Transformers: New Contemporary Sculpture by Darío Escobar and Patrick Hamilton is part of AMA’s exhibitions program showcasing contemporary artists of OAS member countries. AMA is part of the OAS’s Secretariat for Hemispheric Affairs, and its work is based on the principle that the arts are transformative for individuals and communities, as visual components reflecting the four pillars of the OAS: democracy, human rights, security and development.
Separately and together, Escobar (Guatemala) and Hamilton Chile) share a penchant for using common materials: rubber tires, metal fencing, spackling knives, and soccer balls, for instance. These familiar objects of hardware stores and everyday functionality become assets in each artist’s hands, as mass-produced objects help to shine a light on cultural, social, and economic exchange around the world.
Lightly-treated, often simply rearranged or reordered, Escobar and Hamilton’s found objects are transformed from commercial products into newly aestheticized artworks that also provide ideological critiques of globalization and its effects. Bicycle tires assume the aspect of an Aztec serpent god; store-bought anti-theft spikes take on the forms of late modernist geometric abstraction. Working in two global cities—Escobar in Guatemala City, Guatemala, and Hamilton in Madrid, Spain—these two creators employ everyday objects to arrive at a set of complementary worldviews that can be said to constitute an aesthetic of the ubiquitous or the near-at-hand.
In highlighting the work of these two Latin American sculptors, Transformers invokes a sense of globalized cultural meaning—one that is unspecific to any place, nationality or geographical location. Rather than insist on separateness of expression or experience, Escobar and Hamilton are committed to revealing hidden aspects of how, what, where and when we see.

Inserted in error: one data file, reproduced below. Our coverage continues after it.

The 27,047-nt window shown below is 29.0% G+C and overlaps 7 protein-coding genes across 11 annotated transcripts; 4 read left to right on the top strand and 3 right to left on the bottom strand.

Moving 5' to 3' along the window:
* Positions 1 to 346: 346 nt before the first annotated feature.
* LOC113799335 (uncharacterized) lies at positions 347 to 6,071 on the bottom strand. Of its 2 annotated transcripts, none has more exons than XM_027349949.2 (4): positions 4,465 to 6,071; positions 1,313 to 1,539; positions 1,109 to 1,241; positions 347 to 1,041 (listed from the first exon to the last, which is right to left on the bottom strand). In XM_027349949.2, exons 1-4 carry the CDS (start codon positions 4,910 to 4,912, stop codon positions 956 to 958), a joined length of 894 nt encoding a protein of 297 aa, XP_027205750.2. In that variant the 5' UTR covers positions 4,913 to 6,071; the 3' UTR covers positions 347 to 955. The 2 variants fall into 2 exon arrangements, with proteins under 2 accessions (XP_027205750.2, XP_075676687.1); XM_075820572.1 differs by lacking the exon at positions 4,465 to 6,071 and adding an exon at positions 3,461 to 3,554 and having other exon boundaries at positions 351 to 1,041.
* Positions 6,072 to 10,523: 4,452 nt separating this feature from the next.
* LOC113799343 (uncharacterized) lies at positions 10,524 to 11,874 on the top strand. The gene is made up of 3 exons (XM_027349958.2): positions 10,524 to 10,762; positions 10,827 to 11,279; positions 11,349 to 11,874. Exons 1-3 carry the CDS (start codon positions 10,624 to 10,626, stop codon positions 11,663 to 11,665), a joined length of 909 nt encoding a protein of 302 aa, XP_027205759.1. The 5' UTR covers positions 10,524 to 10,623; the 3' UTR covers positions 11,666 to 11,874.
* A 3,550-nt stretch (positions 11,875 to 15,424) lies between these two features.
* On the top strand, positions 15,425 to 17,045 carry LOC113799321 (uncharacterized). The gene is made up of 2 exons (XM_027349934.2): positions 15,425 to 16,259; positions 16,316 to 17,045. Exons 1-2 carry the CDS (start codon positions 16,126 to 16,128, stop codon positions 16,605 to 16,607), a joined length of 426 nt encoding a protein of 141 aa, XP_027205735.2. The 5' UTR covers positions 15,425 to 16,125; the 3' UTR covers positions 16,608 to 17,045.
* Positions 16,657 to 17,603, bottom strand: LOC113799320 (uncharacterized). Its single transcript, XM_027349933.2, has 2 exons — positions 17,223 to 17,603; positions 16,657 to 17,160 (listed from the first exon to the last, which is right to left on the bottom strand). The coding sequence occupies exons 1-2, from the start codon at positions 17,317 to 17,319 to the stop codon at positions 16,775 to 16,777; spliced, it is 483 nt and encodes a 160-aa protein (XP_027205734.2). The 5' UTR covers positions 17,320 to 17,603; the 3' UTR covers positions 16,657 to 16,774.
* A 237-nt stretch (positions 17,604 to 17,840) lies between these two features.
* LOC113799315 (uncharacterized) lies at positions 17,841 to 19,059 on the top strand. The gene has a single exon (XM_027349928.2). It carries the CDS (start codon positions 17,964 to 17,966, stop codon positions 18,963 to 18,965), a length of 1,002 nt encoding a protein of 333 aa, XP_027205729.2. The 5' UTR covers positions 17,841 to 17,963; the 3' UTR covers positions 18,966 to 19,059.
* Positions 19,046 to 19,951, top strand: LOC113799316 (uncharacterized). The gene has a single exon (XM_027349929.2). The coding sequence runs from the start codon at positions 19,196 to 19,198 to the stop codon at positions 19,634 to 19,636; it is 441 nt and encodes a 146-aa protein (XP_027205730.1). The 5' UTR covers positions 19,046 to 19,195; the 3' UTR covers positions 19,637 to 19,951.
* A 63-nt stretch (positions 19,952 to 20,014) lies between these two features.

Nestled within the heart of the works of both Escobar and Hamilton, themes of global economics and power lie ripe for participating in the ongoing dialog on issues critical to the lives of people throughout the Americas. The direct and indirect collaborations of these artists, traversing geographic distance, national borders, and distinct cultural backgrounds, result in artworks that visually augment and dialog with the ongoing strengthening of development and democracy that is a large part of the OAS mission.
Christian Viveros-Fauné is a New York-based writer and curator. He was awarded Creative Capital/Warhol Foundation Grant in 2010, was named critic in residence at the Bronx Museum in 2011, and has been a lecturer at Yale University, Pratt University and Holland’s Gerrit Rietveld Academie. Currently he writes criticism for The Village Voice, ArtReview and Sotheby´s in other words and is a curator-at-large at the University of South Florida Contemporary Art Museum in Tampa, Florida. He has curated numerous museum exhibitions around the world, is the author of several books, and is presently at work on Social Forms: A Short History of Art and Politics, to be published by David Zwirner Books in October 2018.